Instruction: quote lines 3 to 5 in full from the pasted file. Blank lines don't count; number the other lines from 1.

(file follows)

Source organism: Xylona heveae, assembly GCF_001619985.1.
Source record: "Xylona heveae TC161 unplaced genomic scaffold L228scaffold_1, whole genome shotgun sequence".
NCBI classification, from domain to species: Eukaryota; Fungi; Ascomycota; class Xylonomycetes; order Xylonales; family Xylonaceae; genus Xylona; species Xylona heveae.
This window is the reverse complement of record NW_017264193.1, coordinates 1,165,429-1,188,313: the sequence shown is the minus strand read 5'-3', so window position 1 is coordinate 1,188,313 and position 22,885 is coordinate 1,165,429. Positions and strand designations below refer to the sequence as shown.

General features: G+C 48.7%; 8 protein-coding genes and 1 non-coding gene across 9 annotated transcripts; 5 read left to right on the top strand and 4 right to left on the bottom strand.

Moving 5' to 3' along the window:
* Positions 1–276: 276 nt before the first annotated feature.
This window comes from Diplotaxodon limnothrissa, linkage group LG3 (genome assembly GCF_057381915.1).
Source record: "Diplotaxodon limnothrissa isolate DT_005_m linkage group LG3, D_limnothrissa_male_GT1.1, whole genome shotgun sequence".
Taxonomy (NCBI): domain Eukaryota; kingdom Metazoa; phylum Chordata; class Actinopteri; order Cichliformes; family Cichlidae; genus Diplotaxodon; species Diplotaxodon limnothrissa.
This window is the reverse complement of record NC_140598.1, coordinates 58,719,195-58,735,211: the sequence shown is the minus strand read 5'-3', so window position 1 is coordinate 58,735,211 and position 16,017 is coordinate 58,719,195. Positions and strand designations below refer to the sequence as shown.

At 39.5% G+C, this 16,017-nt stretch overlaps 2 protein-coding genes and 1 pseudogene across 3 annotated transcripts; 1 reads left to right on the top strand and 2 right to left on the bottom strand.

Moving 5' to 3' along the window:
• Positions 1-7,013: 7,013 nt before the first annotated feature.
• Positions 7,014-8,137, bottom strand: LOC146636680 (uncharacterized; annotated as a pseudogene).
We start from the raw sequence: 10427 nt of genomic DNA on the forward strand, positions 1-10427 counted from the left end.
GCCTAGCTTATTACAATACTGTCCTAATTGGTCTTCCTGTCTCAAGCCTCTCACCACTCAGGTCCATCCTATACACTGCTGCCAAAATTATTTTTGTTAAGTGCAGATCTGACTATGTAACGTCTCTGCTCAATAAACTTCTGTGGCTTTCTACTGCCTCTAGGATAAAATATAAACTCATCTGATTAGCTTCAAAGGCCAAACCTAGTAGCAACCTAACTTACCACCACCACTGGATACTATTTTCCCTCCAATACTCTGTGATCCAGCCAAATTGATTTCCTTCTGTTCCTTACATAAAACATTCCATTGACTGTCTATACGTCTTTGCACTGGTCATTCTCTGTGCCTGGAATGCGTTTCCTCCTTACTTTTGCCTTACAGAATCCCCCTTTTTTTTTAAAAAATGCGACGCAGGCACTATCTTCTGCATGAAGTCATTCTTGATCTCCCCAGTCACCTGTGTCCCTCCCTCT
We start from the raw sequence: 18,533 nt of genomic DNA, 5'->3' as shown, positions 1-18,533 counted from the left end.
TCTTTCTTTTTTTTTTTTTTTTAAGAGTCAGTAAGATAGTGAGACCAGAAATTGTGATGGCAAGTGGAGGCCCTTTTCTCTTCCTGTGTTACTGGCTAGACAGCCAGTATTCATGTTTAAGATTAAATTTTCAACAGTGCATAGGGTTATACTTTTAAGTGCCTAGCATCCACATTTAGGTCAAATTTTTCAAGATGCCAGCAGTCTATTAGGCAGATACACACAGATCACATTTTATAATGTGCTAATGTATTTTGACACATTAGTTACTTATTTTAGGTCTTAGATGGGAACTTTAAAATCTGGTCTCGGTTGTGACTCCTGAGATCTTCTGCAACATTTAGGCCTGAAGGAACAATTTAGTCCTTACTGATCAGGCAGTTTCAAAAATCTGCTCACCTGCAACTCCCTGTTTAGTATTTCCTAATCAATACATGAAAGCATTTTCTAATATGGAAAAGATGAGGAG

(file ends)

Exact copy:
NCBI classification, from domain to species: Eukaryota; Fungi; Ascomycota; class Xylonomycetes; order Xylonales; family Xylonaceae; genus Xylona; species Xylona heveae.
This window is the reverse complement of record NW_017264193.1, coordinates 1,165,429-1,188,313: the sequence shown is the minus strand read 5'-3', so window position 1 is coordinate 1,188,313 and position 22,885 is coordinate 1,165,429. Positions and strand designations below refer to the sequence as shown.

General features: G+C 48.7%; 8 protein-coding genes and 1 non-coding gene across 9 annotated transcripts; 5 read left to right on the top strand and 4 right to left on the bottom strand.